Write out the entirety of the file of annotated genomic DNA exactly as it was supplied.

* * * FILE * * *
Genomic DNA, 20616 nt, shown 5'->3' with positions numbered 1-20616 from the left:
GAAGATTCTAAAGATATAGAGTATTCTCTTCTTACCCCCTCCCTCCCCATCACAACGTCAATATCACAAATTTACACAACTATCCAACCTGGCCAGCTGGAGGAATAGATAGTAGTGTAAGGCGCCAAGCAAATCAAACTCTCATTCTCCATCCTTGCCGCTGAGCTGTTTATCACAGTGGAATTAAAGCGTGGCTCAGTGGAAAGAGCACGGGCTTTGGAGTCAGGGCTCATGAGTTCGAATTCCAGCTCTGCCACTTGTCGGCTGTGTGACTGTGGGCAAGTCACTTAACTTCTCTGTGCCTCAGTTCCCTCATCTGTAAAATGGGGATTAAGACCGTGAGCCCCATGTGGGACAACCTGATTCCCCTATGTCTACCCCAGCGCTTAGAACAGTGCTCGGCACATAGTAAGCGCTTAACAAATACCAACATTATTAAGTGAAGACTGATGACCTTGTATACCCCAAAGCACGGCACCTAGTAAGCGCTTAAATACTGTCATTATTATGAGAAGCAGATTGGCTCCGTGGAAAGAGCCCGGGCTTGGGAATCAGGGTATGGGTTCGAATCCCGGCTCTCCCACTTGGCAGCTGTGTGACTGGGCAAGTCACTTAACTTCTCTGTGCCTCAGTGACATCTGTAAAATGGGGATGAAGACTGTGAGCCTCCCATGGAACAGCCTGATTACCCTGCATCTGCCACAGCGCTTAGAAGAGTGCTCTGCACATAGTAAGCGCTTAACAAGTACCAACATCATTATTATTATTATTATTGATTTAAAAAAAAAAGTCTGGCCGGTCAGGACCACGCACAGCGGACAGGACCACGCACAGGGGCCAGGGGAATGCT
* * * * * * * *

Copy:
Genomic DNA, 20616 nt, shown 5'->3' with positions numbered 1-20616 from the left:
GAAGATTCTAAAGATATAGAGTATTCTCTTCTTACCCCCTCCCTCCCCATCACAACGTCAATATCACAAATTTACACAACTATCCAACCTGGCCAGCTGGAGGAATAGATAGTAGTGTAAGGCGCCAAGCAAATCAAACTCTCATTCTCCATCCTTGCCGCTGAGCTGTTTATCACAGTGGAATTAAAGCGTGGCTCAGTGGAAAGAGCACGGGCTTTGGAGTCAGGGCTCATGAGTTCGAATTCCAGCTCTGCCACTTGTCGGCTGTGTGACTGTGGGCAAGTCACTTAACTTCTCTGTGCCTCAGTTCCCTCATCTGTAAAATGGGGATTAAGACCGTGAGCCCCATGTGGGACAACCTGATTCCCCTATGTCTACCCCAGCGCTTAGAACAGTGCTCGGCACATAGTAAGCGCTTAACAAATACCAACATTATTAAGTGAAGACTGATGACCTTGTATACCCCAAAGCACGGCACCTAGTAAGCGCTTAAATACTGTCATTATTATGAGAAGCAGATTGGCTCCGTGGAAAGAGCCCGGGCTTGGGAATCAGGGTATGGGTTCGAATCCCGGCTCTCCCACTTGGCAGCTGTGTGACTGGGCAAGTCACTTAACTTCTCTGTGCCTCAGTGACATCTGTAAAATGGGGATGAAGACTGTGAGCCTCCCATGGAACAGCCTGATTACCCTGCATCTGCCACAGCGCTTAGAAGAGTGCTCTGCACATAGTAAGCGCTTAACAAGTACCAACATCATTATTATTATTATTATTGATTTAAAAAAAAAAGTCTGGCCGGTCAGGACCACGCACAGCGGACAGGACCACGCACAGGGGCCAGGGGAATGCT